Below are some articles reporting the bomb attacks of 7 September 2012:

Iraq: Multiple Bombings Kill 8 at Mosques inKirkuk
Published: September 7, 2012
Three separate bomb attacks against Shiite mosques in the northern city of Kirkuk killed eight civilians on Friday and wounded 70 others, the police said. The attacks took place as worshippers were leaving the mosques, said the Kirkuk police commander, Brig. Gen. Sarhad Qadir. He said the deadliest attack occurred when a parked car bomb went off in Kirkuk’s southern Domiz area. A second bomb exploded after the police and rescuers rushed to the scene. Those explosions killed a total of eight people and wounded 36. At two other mosques in the center of the city, three bombs wounded 34 people.

SULAIMANIYAH, Iraq (AP) – Three separate bomb attacks against Shiite mosques in a volatile northern Iraqi city killed eight civilians on Friday and injured 70 others, police said.

Citizens and security forces inspect the scene of a car bomb attack in KirkukIraqon Friday.
By Emad Matti, AP
Kirkuk police commander Brig. Gen. Sarhad Qadir said the blasts took place as worshipers were leaving mosques

Qadir said the deadliest attack occurred when a parked car bomb went off in Kirkuk's southern Domiz area.

A second bomb exploded after police and rescuers rushed to the scene. Both bombs killed a total of eight and wounded 36.

Three other bombs targeted two more mosques in the center of the city, causing 34 injuries but no fatalities.

Eight killed in Kirkuk bomb attacks

String of bomb attacks targeting Shiite places of worship kills at
least eight people, wounds 33 others.

Middle East Online

KIRKUK, Iraq - A series of apparently coordinated bombings
targeting Shiite places of worship, or husseiniyahs, in north Iraq
killed at least eight people and wounded 33 on Friday, a medical
official said.

A car bomb targeted the Khezal al-Tamimi husseiniyah in central
Kirkuk at about 12:55 pm (0955 GMT), followed by a bombing
at Imam Ali husseiniyah in the city's northeast, and three bombings
at Al-Mustafa  husseiniyah in south Kirkuk, security and medical
officials said.

Sadiq Omar Rasul, the head of Kirkuk health department, said
that  eight people were killed and 33 wounded in the attacks.

An AFP correspondent saw the burned bodies of two children and
dozens of burned-out cars at Al-Mustafa husseiniyah.

Hadi Qanbar, who had been praying at Al-Mustafa husseiniyah,
said that worshippers were told about the attack on Khezal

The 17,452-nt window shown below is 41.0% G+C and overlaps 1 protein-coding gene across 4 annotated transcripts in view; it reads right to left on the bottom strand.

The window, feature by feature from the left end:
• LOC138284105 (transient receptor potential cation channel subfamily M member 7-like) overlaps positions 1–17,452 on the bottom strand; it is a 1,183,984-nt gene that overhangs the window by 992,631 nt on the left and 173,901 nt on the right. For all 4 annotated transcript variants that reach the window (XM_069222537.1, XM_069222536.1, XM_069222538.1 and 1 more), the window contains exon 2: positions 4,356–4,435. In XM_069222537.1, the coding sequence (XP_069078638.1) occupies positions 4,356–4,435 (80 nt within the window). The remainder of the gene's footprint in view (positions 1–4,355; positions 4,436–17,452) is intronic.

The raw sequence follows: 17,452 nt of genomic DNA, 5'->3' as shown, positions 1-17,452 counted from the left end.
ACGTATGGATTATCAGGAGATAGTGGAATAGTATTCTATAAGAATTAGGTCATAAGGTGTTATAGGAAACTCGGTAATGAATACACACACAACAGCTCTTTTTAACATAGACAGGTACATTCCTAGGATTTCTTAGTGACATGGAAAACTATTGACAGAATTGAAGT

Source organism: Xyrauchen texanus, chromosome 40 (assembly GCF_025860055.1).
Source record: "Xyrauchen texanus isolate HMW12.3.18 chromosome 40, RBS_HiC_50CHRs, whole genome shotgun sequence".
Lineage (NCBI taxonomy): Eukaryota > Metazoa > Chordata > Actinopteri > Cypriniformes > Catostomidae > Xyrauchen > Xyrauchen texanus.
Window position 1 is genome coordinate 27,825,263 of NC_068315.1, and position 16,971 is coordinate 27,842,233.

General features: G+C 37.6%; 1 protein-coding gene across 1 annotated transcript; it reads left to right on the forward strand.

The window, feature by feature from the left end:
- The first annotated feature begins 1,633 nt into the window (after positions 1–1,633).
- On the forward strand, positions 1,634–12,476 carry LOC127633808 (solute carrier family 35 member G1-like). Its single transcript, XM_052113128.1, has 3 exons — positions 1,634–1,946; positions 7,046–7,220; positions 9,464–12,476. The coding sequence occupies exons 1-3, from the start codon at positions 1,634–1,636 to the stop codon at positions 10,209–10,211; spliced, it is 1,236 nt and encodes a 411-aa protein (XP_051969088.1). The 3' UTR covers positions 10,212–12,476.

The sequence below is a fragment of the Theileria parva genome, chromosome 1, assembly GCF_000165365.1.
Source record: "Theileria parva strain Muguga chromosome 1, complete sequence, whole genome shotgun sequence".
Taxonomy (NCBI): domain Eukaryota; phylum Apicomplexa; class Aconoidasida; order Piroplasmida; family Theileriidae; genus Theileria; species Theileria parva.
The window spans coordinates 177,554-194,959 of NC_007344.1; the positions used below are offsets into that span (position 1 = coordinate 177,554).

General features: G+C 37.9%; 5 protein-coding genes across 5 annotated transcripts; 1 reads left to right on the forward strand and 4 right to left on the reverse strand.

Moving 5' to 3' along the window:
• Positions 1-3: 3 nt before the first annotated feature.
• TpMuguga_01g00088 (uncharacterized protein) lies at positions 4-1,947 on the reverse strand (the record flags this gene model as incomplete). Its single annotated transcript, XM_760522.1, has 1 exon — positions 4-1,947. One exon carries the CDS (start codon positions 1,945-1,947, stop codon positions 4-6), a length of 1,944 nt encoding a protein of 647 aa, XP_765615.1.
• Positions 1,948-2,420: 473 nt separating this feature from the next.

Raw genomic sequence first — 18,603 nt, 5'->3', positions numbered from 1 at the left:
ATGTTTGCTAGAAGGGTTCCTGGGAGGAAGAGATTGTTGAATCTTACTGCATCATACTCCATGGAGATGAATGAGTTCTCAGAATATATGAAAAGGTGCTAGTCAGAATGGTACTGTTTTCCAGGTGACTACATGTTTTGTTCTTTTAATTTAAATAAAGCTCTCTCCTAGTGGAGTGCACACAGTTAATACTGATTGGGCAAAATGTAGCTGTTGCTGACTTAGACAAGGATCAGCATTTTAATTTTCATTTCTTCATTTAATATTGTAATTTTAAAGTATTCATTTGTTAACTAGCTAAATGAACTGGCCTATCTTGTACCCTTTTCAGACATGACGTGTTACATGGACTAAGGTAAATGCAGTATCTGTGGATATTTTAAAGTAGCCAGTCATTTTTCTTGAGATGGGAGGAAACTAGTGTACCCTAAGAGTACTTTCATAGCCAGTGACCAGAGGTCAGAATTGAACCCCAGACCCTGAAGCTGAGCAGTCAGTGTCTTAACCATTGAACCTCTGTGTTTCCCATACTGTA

al-Tamimi and began to leave.

"But when we left, explosions happened one after another," he said.
 "We do not know why we were targeted."

Azhar Kamal, who was also at Al-Mustafa husseiniyah, said: "We
put the blood of the victims on the hands of the prime minister, and
we ask him to protect the people of Kirkuk."

Hassan Hussein, who was at Khezal al-Tamimi at the time of the
attack, said the explosion happened behind the husseiniyah.

"We saw our brothers and friends killed and wounded by this
explosion," he said.

Thursday, 20 September 2012

Iraq’s Central And Regional Governments Reach Third Oil Deal, But Will It Last?

In September 2012, Baghdad and Irbil announced that they had come to a new agreement over Kurdish oil exports. The Kurdistan Regional Government (KRG) halted their petroleum shipments in April over a payment dispute with the central government. It then started them again in August hoping that would lead to a new deal, which has now happened. There are two important and unresolved issues however. The first is whether the Kurds can meet their quotas, because they weren’t able to do so the last time they exported. The second is whether Baghdad can be counted on to consistently distribute funds to the energy companies working in Kurdistan, which was the issue that led the last two deals to break down. Both of those are likely to come up again, making this latest agreement, perhaps just as short term as the others.

In mid-September 2012, Baghdad and Kurdistan negotiated a new export deal. This came as a result of a meeting headed by Deputy Premier Rowsch Nouri Shaways that included Finance Minister Rafi Issawi, Trade Minister Khayrulla Hassan Babakir, Oil Minister Abdul Karim Luaibi, the head of the Board of Supreme Audit, and KRG Natural Resource Minister Ashti Hawrami. The two sides came to a five-part agreement. First, the Kurds said they would export 140,000 barrels a day for the rest of September, and then increase that amount to 200,000 barrels for the rest of the year. Second, Baghdad would pay companies operating in Kurdistan $833 million. Third, the two would work out an export quota and payments to be included in the 2013 budget. Fourth, Baghdad would provide 17% of refined oil products and 17% of fuel to the KRG for its power stations. Finally, two committees would be formed to keep track of production, remunerations, oversee the agreement, and try to resolve any problems that might arise. These were all issues that led to the breakdown of the last deal between the two. The Kurds for instance, accused Baghdad of cuttings its fuel shipments. Now the central and regional governments have supposedly worked out their differences. It also has two mechanisms to try to problem solve any issues that may come up this time around. This move was widely hailed in the press.